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Home Ranges and Habitat Selection by Black Bears in a Newly Colonized Population in Florida
Dana L. Karelus, J. Walter McCown, Brian K. Scheick, Madelon van de Kerk, and Madan K. Oli

Southeastern Naturalist, Volume 15, Issue 2 (2016): 346–364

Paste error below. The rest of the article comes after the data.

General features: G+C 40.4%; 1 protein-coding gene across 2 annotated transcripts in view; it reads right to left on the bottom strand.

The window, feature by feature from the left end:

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Southeastern Naturalist D.L. Karelus, J.W. McCown, B.K. Scheick, M. van de Kerk, and M.K. Oli 2016 Vol. 15, No. 2 346 2016 SOUTHEASTERN NATURALIST 15(2):346–364 Home Ranges and Habitat Selection by Black Bears in a Newly Colonized Population in Florida Dana L. Karelus1,2,*, J. Walter McCown3, Brian K. Scheick3, Madelon van de Kerk2, and Madan K. Oli1,2 Abstract - Understanding how animals use space and resources in newly colonized, anthropogenically altered habitats is important for species management because animals in fragmented habitats may use the landscape differently than conspecifics in contiguous habitats. We collected GPS-location data for 16 individuals (6 females, ages 1–9 y; 10 males, ages 2–8 y) from the summer of 2011 to the summer of 2013 to study space and habitat use by a recently established population of Ursus americanus floridanus (Florida Black Bear) in a fragmented landscape of north-central Florida. Average (± 1 SE) female and male homerange sizes estimated using the kernel density method were 31.16 ± 8.23 km2 and 220.93 ± 28.48 km2, respectively. Average 95% minimum convex polygon estimates were 34.49 ± 12.76 km2 for females and 226.04 ± 45.32 km2 for males. Home ranges in our study area were generally larger than those reported for Black Bears inhabiting the nearby contiguous forested habitat of Ocala National Forest, indicating that fragmentation may influence home-range size. Compositional analysis and generalized linear mixed models revealed that Black Bears selected most strongly for riparian forests; urban areas were generally avoided. These results suggest that large carnivores that inhabit fragmented landscapes may require more space than conspecifics in habitats with better connectivity, and highlight the importance of riparian forests for Black Bears. Introduction Many carnivore populations have suffered precipitous declines due to habitat loss and fragmentation (Crooks 2002, Ripple et al. 2014, Woodroffe 2000), but some have responded positively to conservation efforts and begun to recolonize portions of their historic range (Chapron et al. 2014, Gompper 2015, Linnell et al. 2001). Examples of rebounding species include Pteronura brasiliensis Gmelin (Giant River Otter; dos Santos Lima 2014), Canis lupus L. (Wolf; Pletscher et al. 1997), Gulo gulo L. (Wolverine; Flagstad et al. 2004), Puma concolor L. (Cougar; Larue et al. 2012), Ursus arctos L. (Brown Bear; Bjornlie et al. 2014, Hagen et al. 2015, Swenson et al. 1998), and Ursus americanus Pallas (American Black Bear; Bales et al. 2005, Frary et al. 2011, Onorato et al. 2004, Unger et al. 2013). The theory of ideal free-distribution assumes that animals colonizing new areas will distribute themselves among the best-quality habitat available (Fretwell 1972). 1Department of Wildlife Ecology and Conservation and School of Natural Resources and Environment, Department of Wildlife Ecology and Conservation, University of Florida, Gainesville, FL 32611. 2Department of Wildlife Ecology and Conservation, University of Florida, Gainesville, FL 32611. 3Florida Fish and Wildlife Conservation Commission, Gainesville, FL 32601. *Corresponding author - dkarelus@ufl.edu. Manuscript Editor: Michael Cove Southeastern Naturalist 347 D.L. Karelus, J.W. McCown, B.K. Scheick, M. van de Kerk, and M.K. Oli 2016 Vol. 15, No. 2 Therefore, understanding how species use space and habitat as they naturally expand their range can help prioritize land-management practices and aid in corridor design for species of conservation concern (Beier et al. 2008, Bocedi et al. 2014, Marcelli et al. 2012), help identify suitable habitat for future population expansions (Mladenoff et al. 1999), and possibly help reduce human–wildlife conflicts (Wilton et al. 2014). Few studies have examined space- and resource-use patterns of recently established populations of native carnivores. Researchers have concluded that Black Bear populations are increasing throughout the range of the species (Hristienko and McDonald 2007, Scheick and McCown 2014). As populations grow, Black Bears that establish in new areas should select the highest-quality habitats (Fretwell 1972). Habitat productivity and spatial arrangement of resources affect how Black Bears use the landscape (Mitchell and Powell 2007). Black Bears living in particularly productive habitats with rich nutritional resources should require a smaller home range than those living in lower-quality sites (Lindzey and Meslow 1977, Oli et al. 2002). The patchy distribution of resources in anthropogenically or naturally fragmented landscapes should require Black Bears to travel farther and thus to have larger home ranges than those inhabiting unfragmented natural habitats (Hellgren and Maehr 1992, Mitchell and Powell 2008). The increased travel needed to secure sufficient resources in anthropogenically fragmented landscapes could also increase the risk of vehicular mortality and conflict with humans (Baruch-Mordo et al. 2008, Evans et al. 2014, McCown et al. 2004). The size of a Black Bear home range varies seasonally due to the species’ annual physiological cycles and fluctuations in food availability (Baruch-Mordo et al. 2014, Hellgren et al. 1989, Powell et al. 1997). Black Bears may use larger home ranges in the fall while foraging more actively to prepare for winter denning (Hellgren et al. 1989, Moyer et al. 2007). Due to the high variability in space and resource use among Black Bear populations, investigating the seasonal differences in home-range size and habitat selection can provide details that may otherwise be obscured. Black Bear habitat must include 3 main resources—food, escape cover, and sufficient vegetation or trees for denning sites (Powell et al. 1997, Reynolds- Hogland et al. 2007). The diet of Black Bears consists mainly of plant matter (soft and hard masts); in the Southeast, Serenoa repens (Bartram) Small (Saw Palmetto) is a particularly important food source where available (Dobey et al. 2005, Maehr and Brady 1984). Also, Black Bears in the Southeast generally prefer riparian forests and wetland habitats (Hellgren et al. 1991, Stratman et al. 2001, Wooding and Hardisky 1994) to conifer forests and open areas (Moyer et al. 2008, Powell et al. 1997, Stratman et al. 2001). Intensively managed conifer forests often have relatively little understory and therefore fewer sources of food than riparian and wetland habitats, and do not provide adequate cover for denning sites. Black Bears in Florida typically use ground nests for denning and require dense understory vegetation for protection from disturbance (Garrison et al. 2012). Roads may also influence space and habitat use by Black Bears, but Southeastern Naturalist D.L. Karelus, J.W. McCown, B.K. Scheick, M. van de Kerk, and M.K. Oli 2016 Vol. 15, No. 2 348 responses vary among populations and among individuals, depending on traffic volume, presence of human activities, and habitat and vegetation along the road (Costello et al. 2013, Gaines et al. 2005, Hellgren et al. 1991, Reynolds-Hogland and Mitchell 2007, Switalski and Nelson 2011). The subspecies of Black Bear in Florida, Ursus americanus floridanus Merriam (Florida Black Bear; hereafter Black Bear), occurs in 7 relatively disconnected populations across the state, but the overall population is growing and its occupied range is expanding (FFWCC 2012). The largest population inhabits Ocala National Forest and surrounding areas in central Florida (FFWCC 2012). A patchwork of public and private lands, including the Camp Blanding Joint Training Center (hereafter Camp Blanding; operated by the Florida National Guard), connects Ocala National Forest with Osceola National Forest (hereafter referred to as the corridor), which harbors another sizable Black Bear population (Fig. 1; Hoctor et al. 2000). Extensive sampling during 2002–2003 using hair snares revealed the presence of Black Bears in the corridor, but there was no evidence for the presence of females with cubs, and thus no evidence of a population reproducing within the corridor (Dixon et al. 2006). However, based on increased bear sightings and recovery of females killed on the road, a reproductive population of Black Bears was suspected to have settled at Camp Blanding and the adjacent corridor area (J. Walter McCown, FFWCC, Gainesville, FL, unpubl. data). Our objectives were to investigate space use and habitat selection by the recently colonized population of Black Bears in the Camp Blanding area of northcentral Florida. We hypothesized that Black Bears at our fragmented study site would (1) have larger home ranges than those residing in nearby contiguous forests because they would have to travel farther to acquire sufficient resources; (2) have larger home ranges in fall than in summer, similar to other Black Bear populations, because Black Bears often forage more intensively before winter denning; (3) select for riparian forests, which provide the most cover and food sources; and (4) avoid habitats closer to major roads (but not necessarily minor roads) because of disturbance and the risk of road-related mortality (McCown et al. 2009). Field-site Description We conducted our study at the 295-km2 Camp Blanding Joint Training Center and adjacent private lands located in north-central Florida. Camp Blanding is located near the center of the corridor between the Black Bear populations in Ocala National Forest and Osceola National Forest (Fig. 1). The area is fragmented by agricultural, rural, and urban land-uses and by several roads. The largest urban zones occur in the cities of Starke and Keystone Heights and the unincorporated area of Middleburg. Pinus spp. (pine) plantations further fragment the natural vegetation communities and are the dominant landcover at the study site. Natural habitats consist of mesic flatwoods, sandhill uplands, and scrub, as well as hardwood swamps and hammocks that occur near the creeks and drainages that traverse the area. Prevalent understory species include Saw Palmetto, Myrica cerifera L. (Wax Myrtle), Ilex glabra (L.) Gray (Gallberry), and Smilax L. spp. (greenbriers). Southeastern Naturalist 349 D.L. Karelus, J.W. McCown, B.K. Scheick, M. van de Kerk, and M.K. Oli 2016 Vol. 15, No. 2 Camp Blanding hosts military training activities several times per year that result in an increased use of the training center property by several hundred to Figure 1. Map showing the location of the Camp Blanding Joint Training Center and the closest designated primary Florida Black Bear ranges, the Ocala Black Bear population to the south and the Osceola Black Bear population to the northwest. The area between the 2 populations has been thought to act as a bear corridor and coincides with what is designated as secondary Black Bear range in this area. Major roads are shown, and the largest human settlements in the corridor are labeled. Southeastern Naturalist D.L. Karelus, J.W. McCown, B.K. Scheick, M. van de Kerk, and M.K. Oli 2016 Vol. 15, No. 2 350 several thousand troops. When training activities are not in progress, Camp Blanding remains closed to the general public but allows controlled hunting and fishing by permit. Black Bear hunting in Florida was illegal during our study. Methods We captured Black Bears in the summers of 2011 and 2012 at baited sites using Aldrich spring-activated foot snares with a double-anchor cable set (Scheick et al. 2009). The double anchor prevented Black Bears from reaching either anchor tree, thus preventing injury to the animal from becoming wrapped around a tree or limb while ensnared. We set traps during dawn and dusk hours and attached a sentinel VHF collar to the anchor cable of each trap to monitor the snares. We remained ≤2 km from trap sites and continuously monitored the VHF signals; we responded within an hour of a Black Bear’s capture. We anesthetized each captured Black Bear with Telazol® (3.5–5 mg/kg) and weighed, measured, and fit the animal with a collar housing a GPS tracking device (Lotek WildCell MG, Lotek Wireless, Inc., Newmarket, ON, Canada), then released each individual at its capture site. We programmed each collar to obtain locations every 2 h and to use a built-in mechanism to drop off after 2 y, but some collars fell off sooner. When winter locations of females indicated the possibility of denning, we visited the site to document reproduction. Animal handling was performed by FFWCC biologists following agency policy; they needed no permits. Landcover categories We used the raster format of the Florida Vegetation and Land Cover 2014 GIS layer to classify landcover (Redner and Srinivasan 2014); the layer had a resolution of 10 m × 10 m. The study area contained 51 landcover types which we grouped into 6 categories: marsh/wetland, rural/agricultural, urban, forested wetlands, wood/scrub, and tree plantations (Table 1). We based groupings on similarity of landscape and vegetation (e.g., we combined all landcover categories of marshes and wetlands that had open canopy cover) using the R package raster (Hijmans Table 1. Percentage of each landcover category composing the 99% minimum convex polygon constructed using locations from all Black Bears in the study (% Composition) and the percentage of Florida Black Bear GPS locations found in each landcover category (% Black Bear locations) in the Camp Blanding area in north-central Florida. See Supporting Information S1 for details (in Supplemental File 1, available online at https://www.eaglehill.us/SENAonline/suppl-files/s15-2-S2261- Karelus-s1 and, for BioOne subscribers, at http://dx.doi.org/10.1656/S2261.s1). Landcover category % composition % bear locations (n = 46,922) Marsh/wetland 6.90 7.75 Rural/agricultural 7.46 1.69 Urban 14.08 0.85 Forested wetlands 16.36 56.08 Wood/scrub 24.94 15.41 Tree plantations 30.25 18.21 Southeastern Naturalist 351 D.L. Karelus, J.W. McCown, B.K. Scheick, M. van de Kerk, and M.K. Oli 2016 Vol. 15, No. 2 2015; see Supplemental File 1, available online at https://www.eaglehill.us/SENAonline/ suppl-files/s15-2-S2261-Karelus-s1 and, for BioOne subscribers, at http:// dx.doi.org/10.1656/S2261.s1). Urban areas consisted of medium- to high-density residential, commercial, and industrial areas. We obtained shapefiles for creeks and roads from the Florida Geographic Data Library (http://www.fgdl.org/). We classified roads as major roads (Class 1: primary routes, including interstates and US highways; and Class 2: secondary routes, including state roads) or minor roads (Class 3: larger roads or streets in residential areas; and Class 4: smaller roads or streets in residential areas) using ArcMap (version 10.3; ESRI 2015). Home ranges We prepared the Black Bear location data by excluding all but the highest quality GPS fixes, manually removing obviously erroneous location data, and excluding duplicate fixes resulting from dropped collars and bear mortalities. For further details on our data preparation, see Supplemental File 1, available online at https://www.eaglehill.us/SENAonline/suppl-files/s15-2-S2261-Karelus-s1 and, for BioOne subscribers, at http://dx.doi.org/10.1656/S2261.s1. We estimated home-range size for each Black Bear based on the bihourly locations as 95% utilization distribution using the kernel density estimator (KDE; Worton 1989) with bivariate normal kernels. To determine appropriate bandwidth, we estimated overall KDE home ranges for each individual with the ad hoc bandwidth for the smoothing parameter. We averaged the ad hoc bandwidth separately for females (0.389 km) and males (1.39 km) because females have smaller home ranges (Dobey et al. 2005, Hellgren and Vaughan 1990) and then re-estimated KDE home ranges for each individual using the sex-specific estimate of bandwidth. The bandwidths were biologically reasonable (Powell et al. 1997) and larger than the estimated location error (20.3 m). For comparison, we also estimated home ranges using 95% minimum convex polygon (MCP; Mohr 1947). We estimated home ranges for 2 active seasons based on Black Bear biology: summer (1 May–31 August) and fall (1 September–31 December). We designated the beginning of the fall season as September because this month corresponds to the end of the breeding season as well as the beginning of acorn availability (Maehr and Brady 1984, Moyer et al. 2007). We included an individual in a seasonal analysis if its collar had been functional for at least 1 month during that season. We excluded location data collected during January–April because female Black Bears den during that period (Moyer et al. 2007). We estimated seasonal home ranges using the same methods and average bandwidths as described previously. We used the R package adehabitatHR (Calenge 2006) to estimate home ranges and nonparametric Wilcoxon rank sum tests (Conover 1999) to compare homerange sizes between males and females and between summer and fall. All statistical tests were performed in R (version 3.1.0; R Core Team 2013). Habitat selection We performed compositional analysis of habitat selection (Aebischer et al. 1993) at both 2nd-order (selection of a home range within the study area) and 3rdSoutheastern Naturalist D.L. Karelus, J.W. McCown, B.K. Scheick, M. van de Kerk, and M.K. Oli 2016 Vol. 15, No. 2 352 order (selection of landcover categories within a home range) scales (Johnson 1980). For 2nd-order habitat-selection analysis, we estimated availability as the proportion of area comprised by each landcover category in the study area, defined as the 99% MCP calculated from all Black Bear locations. For 2nd-order selection analysis, we estimated use as the proportion of area comprised by each landcover category within the 99% MCP for each individual. For 3rd-order selection analysis, we designated the proportion of area occupied by different landcover categories within each individual’s 99% MCP as available, and the proportion of each individual’s locations within each landcover category as usage. If a landcover category was not available to an individual, we combined it with similar categories so that all were available for all Black Bears. We replaced any cases of 0 usage by 0.1 to avoid problems associated with log transformation of 0, which is not defined (Aebischer et al. 1993). We used Wilks’ Λ to test the null hypothesis that Black Bears used landcover categories in proportion to the categories’ availability. If the null hypothesis was rejected, we computed the ranking matrix and used a randomization test (10,000 repetitions) to determine significance of preference of 1 landcover category over another (Aebischer et al. 1993). We performed seasonal analyses in the same manner. We conducted compositional analysis of habitat selection in the R package adehabitatHS (Calenge 2006). Habitat selection by animals is often influenced by measurable features on the landscape, such as distance to nearest water source, road, or to an area of high human activity. Compositional analysis does not permit the testing of how continuous covariates might influence the pattern of habitat selection by animals. Thus, we used mixed-effects logistic regression (MELR) with a binary response variable (1 = observed GPS locations; 0 = random location; Gillies et al. 2006, Godvik et al. 2009, Klar et al. 2008, Nielsen et al. 2006). Random locations were represented by 5000 randomly generated locations within each Black Bear’s 99% MCP. Individual Black Bears were treated as a random effect, which accounted for variation among individuals and the nested structure of the data (Gillies et al. 2006). We considered landcover category and distances to creek, major road, and minor road, as well as the biologically relevant additive effects of these covariates, as fixed effects. We calculated the distances using the R package rgeos (Bivand et al. 2016). We standardized distances to creeks and roads by subtracting the mean of the respective category from each value and then dividing by the standard deviation; this method centered the mean on 0. We fitted MELR models using the R package lme4 (Bates et al. 2015) with the function glmer. For model comparison and statistical inference, we used an information- theoretic approach using Akaike’s information criterion (AIC; Burnham and Anderson 2002, Klar et al. 2008) and considered models to have support if the difference in AIC score was less than 2.0 from the highest-ranked model. We used the conditional coefficient of determination (R2 GLMM(c); Nakagawa and Schielzeth 2013) to assess the fit of the MELR model; R2 GLMM(c) was calculated using the R package MuMIn (Barton 2015). Southeastern Naturalist 353 D.L. Karelus, J.W. McCown, B.K. Scheick, M. van de Kerk, and M.K. Oli 2016 Vol. 15, No. 2 Results We fitted 16 Black Bears (6 females, ages 1–9 y; 10 males, ages 2–8 y) with a GPS collar and tracked them for a total of 5362 bear-days, from June 2011 to August 2013. Tracking yielded 46,922 bihourly, 3D-validated GPS locations (2932.6 ± 88.4 per Black Bear; SD = 1415.1). All values reported indicate mean ± SE unless otherwise indicated. Home ranges Females had smaller home ranges than males (MCP: W = 2, P < 0.005, KDE: W = 0, P < 0.005; Fig. 2). Overall, 95% home-range size for females estimated using KDE (bandwidth h = 0.39 km) ranged from 12.53 km2 to 68.22 km2 and Figure 2. Average Florida Black Bear home-range sizes in the Camp Blanding area based on bihourly GPS telemetry data. Home ranges were estimated using the minimum convex polygon (MCP) and kernel density estimator (KDE) methods for: (A) the entire study period (females: n = 6; males: n = 10), (B) summer (females: n = 8; males: n = 10), and (C) fall (females: n = 10; males: n = 8). Vertical bars represent standard error. Southeastern Naturalist D.L. Karelus, J.W. McCown, B.K. Scheick, M. van de Kerk, and M.K. Oli 2016 Vol. 15, No. 2 354 averaged 31.16 ± 8.23 km2 (SD = 20.15 km2), and female home ranges estimated from 95% MCP ranged from 10.07 km2 to 95.57 km2 and averaged 34.49 km2 ± 12.76 km2 (SD = 31.26 km2). Home ranges for males estimated using 95% KDE (h = 1.39 km) ranged from 106.28 km2 to 387.65 km2 and averaged 220.93 ± 28.48 km2 (SD = 90.07 km2), and male home ranges from 95% MCP ranged from 55.76 km2 to 528.06 km2 and averaged 226.04 km2 ± 45.32 km2 (SD = 143.33 km2). Annual KDE home-range estimates from Camp Blanding and from other studies of nearby Black Bear populations are presented in Supplemental File 1, available online at https://www.eaglehill.us/SENAonline/suppl-files/s15-2-S2261-Karelus-s1 and, for BioOne subscribers, at http://dx.doi.org/10.1656/S2261.s1. Female home-range sizes estimated using KDE ranged from 8.45 km2 to 38.22 km2 with an average of 22.27 ± 3.57 km2 (SD = 11.28 km2) for summer and ranged from 15.12 km2 to 59.31 km2 with an average of 27.78 ± 4.85 km2 (SD = 13.72 km2) for fall. Male home-range sizes estimated using KDE ranged from 59.02 km2 to 287.81 km2 with an average of 160.88 ± 20.96 km2 (SD = 59.29 km2) for summer and ranged from 89.30 km2 to 409.42 km2 with an average of 200.22 ± 28.60 km2 (SD = 90.45 km2) for fall. Summer and fall home-range sizes were not significantly different for females (KDE: W = 49, P = 0.46) or males (KDE: W = 53, P = 0.27) (Fig. 2). Habitat selection We concluded that 2nd-order habitat selection occurred over the entire study period (Wilks’ Λ = 0.414, P = 0.04) and for each season (summer: Λ = 0.136, P = 0.003; fall: Λ = 0.326, P = 0.024). We observed a significant preference by Black Bears for forested wetlands compared to marsh/wetland, rural/agricultural, or urban habitats for all 3 time-periods. Urban areas were significantly the least preferred by Black Bears of all landcover categories except rural/agricultural areas over the entire study period and for fall. In summer, there was no significant difference in preference among urban areas, wood/scrub, and rural/agricultural landcover categories (Table 2). Selection also occurred at the 3rd-order scale over the entire study period (Wilks’ Λ = 0.063, P < 0.001), in summer (Λ = 0.050, P < 0.001), and in fall (Λ = 0.032, P < 0.001). Black Bears preferred forested wetlands to all other landcover categories for the entire study period and during the fall, but differences between preference for forested wetlands and marsh/wetland were greatly reduced in the summer. Generally, Black Bears avoided habitat in rural/agricultural and urban landcover categories (Table 3). The most parsimonious MELR model included an additive effect of landcover category, distance to creeks, distance to major roads, and distance to minor roads (Model 1; Table 4). The conditional R2 (R2 GLMM(c)) was 0.281, suggesting no evidence for the lack of fit of the MELR model to data. The next-closest model differed from the top model by >250 ΔAICc (Model 2; Table 4), indicating a substantial decrease in model fit. Based on the most parsimonious model (Model 1, Table 4), Black Bears favored forested wetlands and avoided urban areas (Table 5). The Southeastern Naturalist 355 D.L. Karelus, J.W. McCown, B.K. Scheick, M. van de Kerk, and M.K. Oli 2016 Vol. 15, No. 2 effect of distance to creeks and distance to major roads indicated that Black Bears used areas closer to these features than expected at random. The effect of distance to minor roads indicated that the Black Bears selected areas farther from these roads than expected at random (Table 5). The variance (± SD) of the random effect was 0.397 ± 0.630. Discussion Although the presence of males in the Camp Blanding area had been reported, previous studies, including Dixon et al. (2006), found no evidence of the presence of females or a locally breeding population of Black Bears in the area. The earliest available map of Black Bear distribution in Florida does not designate Camp Blanding within the range (Brady and Maehr 1985). During our study, we radiocollared 6 female Black Bears and documented the birth of 5 cubs from 3 litters. These findings provide evidence that female Black Bears recently colonized the area and a locally breeding population of Black Bears currently inhabits the Camp Blanding area. Presence of these animals provided us with the opportunity Table 2. Ranking matrix from compositional analysis for 2nd-order habitat selection (selection of a home range within the study area) by Florida Black Bears in north-central Florida for (A) the entire study period (1 August 2011–31 July 2013), (B) fall seasons, and (C) summer seasons. Signs indicate preference, with a (+) indicating that the row landcover category is preferred over the column landcover category and a (−) indicating the opposite. Triple signs represent a significant preference for (+++) or avoidance (---) (P < 0.05). Rank represents the order of preference for the land cover categories, in order of most-strongly preferred (1) to least-strongly preferred (6). Forested Marsh/ Woods/ Tree Rural/ wetlands wetland scrub plantations agricultural Urban Rank A. Overall Forested wetlands 0 + + +++ +++ +++ 1 Tree plantations - 0 + + + +++ 2 Woods/scrub - - 0 + + +++ 3 Marsh/wetland --- - - 0 + +++ 4 Rural/agricultural --- - - - 0 + 5 Urban --- --- --- - - 0 6 B. Fall Forested wetlands 0 + + +++ +++ +++ 1 Tree plantations − 0 + +++ +++ +++ 2 Woods/scrub − − 0 + +++ +++ 3 Marsh/wetlands --- --- - 0 + +++ 4 Rural/agricultural --- --- --- - 0 + 5 Urban --- --- --- --- − 0 6 C. Summer Forested wetlands 0 + + +++ +++ +++ 1 Tree plantations - 0 + +++ +++ +++ 2 Woods/scrub - - 0 +++ + +++ 3 Marsh/wetland --- --- --- 0 + + 4 Rural/agricultural --- --- - - 0 + 5 Urban --- --- --- - - 0 6 Southeastern Naturalist D.L. Karelus, J.W. McCown, B.K. Scheick, M. van de Kerk, and M.K. Oli 2016 Vol. 15, No. 2 356 Table 3. Ranking matrix from compositional analysis for 3rd-order habitat selection (selection of landcover categories within a home range) by Florida Black Bears in north-central Florida for (A) the entire study period (1 August 2011–31 July 2013), (B) fall seasons, and (C) summer seasons. Signs indicate preference, with (+) indicating that the row landcover category is preferred over the column landcover category and (-) indicating the opposite. Triple signs represent significant preference for (+++) or avoidance (---) (P < 0.05). Rank represents the order of preference for the landcover categories, in order of most strongly preferred (1) to least strongly preferred (5 or 6). For (A) overall and (C) summer, at least 1 bear lacked availability in rural/agricultural or urban areas. Therefore, the test was repeated by combining these 2 landcover categories into 1 category. Forested Marsh/ Woods/ Tree Rural/ wetlands wetland scrub plantations agricultural Urban Rank A. Overall Forested wetlands 0 +++ +++ +++ +++ 1 Marsh/wetland --- 0 - +++ +++ 2 Woods/scrub --- --- 0 + +++ 3 Tree plantations --- --- - 0 +++ 4 Rural/agricultural and Urban --- --- --- --- 0 5 B. Fall Forested wetlands 0 + +++ +++ +++ +++ 1 Marsh/wetland - 0 + +++ +++ +++ 2 Woods/scrub --- - 0 +++ +++ +++ 3 Tree plantations --- --- --- 0 + + 4 Rural/agricultural --- --- --- - 0 - 6 Urban --- --- --- - + 0 5 C. Summer Forested wetlands 0 + +++ +++ +++ 1 Marsh/wetland - 0 + + +++ 2 Woods/scrub --- - 0 + +++ 3 Tree plantations --- - - 0 +++ 4 Rural/agricultural and urban --- --- --- --- 0 5 Table 4. Model selection results from mixed-effects logistic regression testing for factors influencing habitat selection by Florida Black Bears in north-central Florida from 2011 through 2013. Models are sorted based on the ΔAICc (Akaike information criterion corrected for small sample size) values in an ascending order. Landcover categories: wood/scrub, marsh wetlands, rural/agricultural, urban, tree plantations, and forested wetlands. Major roads, Minor roads, and Creeks all represent distances to the nearest respective feature. The number of parameters in each model is indicated by K. The weight indicates the Akaike weight or model probability. Only the top 10 models, out of 16 total, are shown. Rank Candidate model K Log-likelihood ΔAICc Weight 1 Landcover + Major roads + Minor roads + Creeks 10 –70155.96 0.00 1 2 Landcover + Minor roads + Creeks 9 –70303.89 293.85 0 3 Landcover + Major roads + Minor roads 9 –70462.44 610.95 0 4 Landcover + Minor roads 8 –70608.92 901.92 0 5 Landcover + Major roads + Creeks 9 –70645.31 976.69 0 6 Landcover + Creeks 8 –70752.50 1189.07 0 7 Landcover + Major roads 8 –70876.29 1436.67 0 8 Landcover 7 –70985.09 1652.25 0 9 Major roads + Minor roads + Creeks 5 –76413.07 12,504.20 0 10 Minor roads + Creeks 4 –76573.32 12,822.72 0 ┐│├│┘ ┐│├│┘ Southeastern Naturalist 357 D.L. Karelus, J.W. McCown, B.K. Scheick, M. van de Kerk, and M.K. Oli 2016 Vol. 15, No. 2 to investigate space and resource use by a newly colonized population of Black Bears in a human-dominated landscape with substantial anthropogenic habitat fragmentation. Compared with relatively unfragmented habitats in Ocala and in Osceola National Forests, the Camp Blanding area exhibited a lower proportion of suitable habitat, which was less aggregated, more dispersed, and more patchily distributed across the landscape (see Supplemental File 1, available online at https://www.eaglehill.us/SENAonline/suppl-files/s15-2-S2261-Karelus-s1 and, for BioOne subscribers, at http://dx.doi.org/10.1656/S2261.s1). Therefore, we expected the Black Bears at our study site to have larger home ranges than those inhabiting relatively unfragmented habitats. We could not statistically compare our estimates of home-range sizes with those reported from other studies. This comparison would require a consistent bandwidth among the studies that used KDE and the same or a comparable number of locations among studies that used either KDE or MCP (Börger et al. 2014, Kie 2013, Laver and Kelly 2008, Seaman and Powell 1996). The home-range studies of nearby Black Bear populations did not report bandwidths, and the number of locations varied widely among studies. Qualitatively, overall and seasonal Black Bear home ranges in the Camp Blanding area were larger than those for Black Bears in Ocala National Forest, except for females in 2000 (Moyer et al. 2007). An extreme, prolonged drought occurred in Florida from 1998 to 2001 that resulted in a forest-wide mast failure in Ocala National Forest (McCown et al. 2004), likely causing the Black Bears to use substantially larger home ranges in 2000 to meet their resource needs. Black Bear home ranges in Osceola National Forest and Okefenokee National Wildlife Refuge (Dobey et al. 2005) were comparable to or larger than those in the Camp Blanding area. However, much of the data used in Dobey et al.’s (2005) study were also collected during the drought years, which could have led to their observation of larger home ranges. Like Camp Blanding, Eglin Air Force Base (Valparaiso, FL) and the landscape surrounding it are fragmented and receive substantial military use (e.g., as airfields, Table 5. Estimates (± SE) of slope parameters and 95% confidence intervals for the fixed-effect variables included in the most parsimonious mixed-effects logistic regression model (Model 1; Table 4). Negative coefficients indicate that the respective landcover category is less strongly preferred than the reference category, forested wetlands. Positive coefficients would indicate that the category is preferred over the reference category. All slope parameters are significantly different from 0 at P≤ 0.001. Variable Estimate ± SE Confidence interval Landcover category Marsh/wetland -0.300 ± 0.027 (-0.354, -0.247) Woods/scrub -1.231 ± 0.019 (-1.268, -1.193) Tree plantation -1.559 ± 0.017 (-1.593, -1.526) Rural/agriculture -1.879 ± 0.041 (-1.960, -1.798) Urban -2.697 ± 0.055 (-2.804, -2.590) Distance to creeks -0.199 ± 0.008 (-0.215, -0.183) Distance to major roads -0.131 ± 0.008 (-0.146, -0.116) Distance to minor roads 0.241 ± 0.008 (0.226, 0.257) Southeastern Naturalist D.L. Karelus, J.W. McCown, B.K. Scheick, M. van de Kerk, and M.K. Oli 2016 Vol. 15, No. 2 358 test ranges, and sewage-spray fields), which likely causes resources in that area to be more dispersed and thus may explain the fairly large Black Bear home ranges reported by Stratman (1998). In addition to fragmentation, the quality of habitat also influences home-range size. The smallest American Black Bear home ranges in the southeastern US have been reported for highly productive habitats in the Mississippi Delta region (Benson and Chamberlain 2007, Oli et al. 2002); the Black Bears in the Camp Blanding area used much larger home ranges. Therefore, our results are generally consistent with the expectation that Black Bears inhabiting less productive or fragmented habitats, or a combination of the two, would use larger home ranges than those in unfragmented or more productive habitats. Most of the Black Bears at our study site exhibited larger home ranges in fall than in summer, although the differences were not significant. This tendency for larger home ranges in fall is attributed to the increased foraging area during fall hyperphagia experienced by Black Bears in preparation for winter denning and is consistent with findings for the Ocala Black Bear population and several other populations (Hellgren et al. 1989, Moyer et al. 2007, Powell et al. 1997). Therefore, our failure to detect a significant difference between summer and fall was most likely due to our small sample sizes. Black Bears in the Camp Blanding area consistently preferred forested wetlands compared to all other types of landcover at both 2nd- and 3rd-order scales during the entire study period as well as in the summer and fall. Black Bears also selected for areas close to creeks. Together, these results suggest that riparian forests represent the best-quality habitat for Black Bears in the area. This result is not surprising because forested wetlands include relatively abundant mast from oaks and palmettos, a thick understory for ground-den sites and cover, and connectivity with other habitats (Hellgren et al. 1991, Stratman et al. 2001, Wooding and Hardisky 1994). Black Bears generally avoided agricultural, rural, and urban landcover at both scales of selection in all seasons, most likely due to the lack of cover and higher levels of human disturbance. However, this finding does not indicate that Black Bears will always tend to avoid agricultural landscapes or urban areas. Black Bears can become habituated to humans and alter their behavior to exploit food sources found in neighborhoods, especially when resources are scarce (Bateman and Fleming 2012, Beckmann and Berger 2003b, Johnson et al. 2015). Securing garbage and other food sources early in the Black Bear’s recolonization could help mitigate potential human–bear conflict. There are many challenges inherent in the use–availability design of habitatselection studies (Beyer et al. 2010, Garshelis 2000). For example, criteria used to partition habitat types are usually arbitrary, distinction between habitat and nonhabitat is often blurred, measuring habitat units that are available to study animals is difficult, and unbiased and error-free quantification of habitat use is rarely possible (Garshelis 2000). Although we cannot rule out the possibility that some of our results may have been influenced by aforementioned challenges, the concurrence between the results of compositional analyses and mixed-effect logistic regression models lead us to believe that that our results are robust. Southeastern Naturalist 359 D.L. Karelus, J.W. McCown, B.K. Scheick, M. van de Kerk, and M.K. Oli 2016 Vol. 15, No. 2 Black Bears at our study site used habitats closer to major roads and farther away from minor roads than would be expected at random. These results may be a consequence of the presence of 2 major roads that cross large blocks of forested habitat in the Camp Blanding area, rather than Black Bears showing preference for areas closer to a major road. Several home ranges spanned both sides of those roads, and 3 radio-collared Black Bears were killed while crossing major roads. Reynolds-Hogland and Mitchell (2007) and Coster and Kovach (2012) reported similar results. Black Bears may have stayed farther away from minor roads more than expected due to high levels of disturbance during military training exercises, deer-hunting season, and land-management activities (Morrison et al. 2014, van Manen et al. 2012), but more data on human use of the area would be required to determine whether that was the case. Our findings suggest that Black Bears occupying fragmented habitats generally require larger home ranges to acquire sufficient resources and reinforced the importance of riparian forests. Conservation planning that focuses on preserving and restoring riparian habitats and maintaining or increasing the distribution and abundance of soft- and hard-mast-producing plants in adjacent uplands will help ensure the availability of essential resources for Black Bears. 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